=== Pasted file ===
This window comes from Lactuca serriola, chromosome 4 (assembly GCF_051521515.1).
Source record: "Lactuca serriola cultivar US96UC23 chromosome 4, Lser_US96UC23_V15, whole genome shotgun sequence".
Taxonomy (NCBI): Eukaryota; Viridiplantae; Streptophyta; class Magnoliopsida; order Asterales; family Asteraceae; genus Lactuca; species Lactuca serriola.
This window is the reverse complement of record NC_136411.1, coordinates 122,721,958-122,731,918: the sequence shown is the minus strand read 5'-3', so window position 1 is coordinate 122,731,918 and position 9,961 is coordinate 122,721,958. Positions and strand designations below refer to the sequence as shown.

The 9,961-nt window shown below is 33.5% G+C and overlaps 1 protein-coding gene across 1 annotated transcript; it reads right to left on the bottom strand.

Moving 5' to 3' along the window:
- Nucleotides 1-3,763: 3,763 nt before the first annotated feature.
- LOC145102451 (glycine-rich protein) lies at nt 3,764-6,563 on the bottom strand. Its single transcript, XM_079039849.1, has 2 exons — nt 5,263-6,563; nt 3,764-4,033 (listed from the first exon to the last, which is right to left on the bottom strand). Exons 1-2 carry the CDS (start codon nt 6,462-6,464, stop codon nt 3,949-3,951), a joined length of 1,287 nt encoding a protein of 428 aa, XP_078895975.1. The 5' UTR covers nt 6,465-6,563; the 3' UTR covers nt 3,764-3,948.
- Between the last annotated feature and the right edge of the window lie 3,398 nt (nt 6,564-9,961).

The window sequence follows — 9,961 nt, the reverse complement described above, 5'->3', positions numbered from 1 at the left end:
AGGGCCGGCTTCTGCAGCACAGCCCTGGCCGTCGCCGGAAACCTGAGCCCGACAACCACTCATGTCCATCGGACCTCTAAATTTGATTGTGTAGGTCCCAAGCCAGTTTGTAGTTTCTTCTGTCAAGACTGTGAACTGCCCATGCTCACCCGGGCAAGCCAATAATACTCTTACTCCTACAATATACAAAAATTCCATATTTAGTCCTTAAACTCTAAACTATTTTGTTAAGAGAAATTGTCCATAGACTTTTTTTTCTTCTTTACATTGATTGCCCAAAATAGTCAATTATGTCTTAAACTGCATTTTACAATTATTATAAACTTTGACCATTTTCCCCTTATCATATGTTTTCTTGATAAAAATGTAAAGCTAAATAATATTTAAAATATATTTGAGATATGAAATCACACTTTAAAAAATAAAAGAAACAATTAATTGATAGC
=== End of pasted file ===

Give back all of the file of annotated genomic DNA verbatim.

This window comes from Lactuca serriola, chromosome 4 (assembly GCF_051521515.1).
Source record: "Lactuca serriola cultivar US96UC23 chromosome 4, Lser_US96UC23_V15, whole genome shotgun sequence".
Taxonomy (NCBI): Eukaryota; Viridiplantae; Streptophyta; class Magnoliopsida; order Asterales; family Asteraceae; genus Lactuca; species Lactuca serriola.
This window is the reverse complement of record NC_136411.1, coordinates 122,721,958-122,731,918: the sequence shown is the minus strand read 5'-3', so window position 1 is coordinate 122,731,918 and position 9,961 is coordinate 122,721,958. Positions and strand designations below refer to the sequence as shown.

The 9,961-nt window shown below is 33.5% G+C and overlaps 1 protein-coding gene across 1 annotated transcript; it reads right to left on the bottom strand.

Moving 5' to 3' along the window:
- Nucleotides 1-3,763: 3,763 nt before the first annotated feature.
- LOC145102451 (glycine-rich protein) lies at nt 3,764-6,563 on the bottom strand. Its single transcript, XM_079039849.1, has 2 exons — nt 5,263-6,563; nt 3,764-4,033 (listed from the first exon to the last, which is right to left on the bottom strand). Exons 1-2 carry the CDS (start codon nt 6,462-6,464, stop codon nt 3,949-3,951), a joined length of 1,287 nt encoding a protein of 428 aa, XP_078895975.1. The 5' UTR covers nt 6,465-6,563; the 3' UTR covers nt 3,764-3,948.
- Between the last annotated feature and the right edge of the window lie 3,398 nt (nt 6,564-9,961).

The window sequence follows — 9,961 nt, the reverse complement described above, 5'->3', positions numbered from 1 at the left end:
AGGGCCGGCTTCTGCAGCACAGCCCTGGCCGTCGCCGGAAACCTGAGCCCGACAACCACTCATGTCCATCGGACCTCTAAATTTGATTGTGTAGGTCCCAAGCCAGTTTGTAGTTTCTTCTGTCAAGACTGTGAACTGCCCATGCTCACCCGGGCAAGCCAATAATACTCTTACTCCTACAATATACAAAAATTCCATATTTAGTCCTTAAACTCTAAACTATTTTGTTAAGAGAAATTGTCCATAGACTTTTTTTTCTTCTTTACATTGATTGCCCAAAATAGTCAATTATGTCTTAAACTGCATTTTACAATTATTATAAACTTTGACCATTTTCCCCTTATCATATGTTTTCTTGATAAAAATGTAAAGCTAAATAATATTTAAAATATATTTGAGATATGAAATCACACTTTAAAAAATAAAAGAAACAATTAATTGATAGC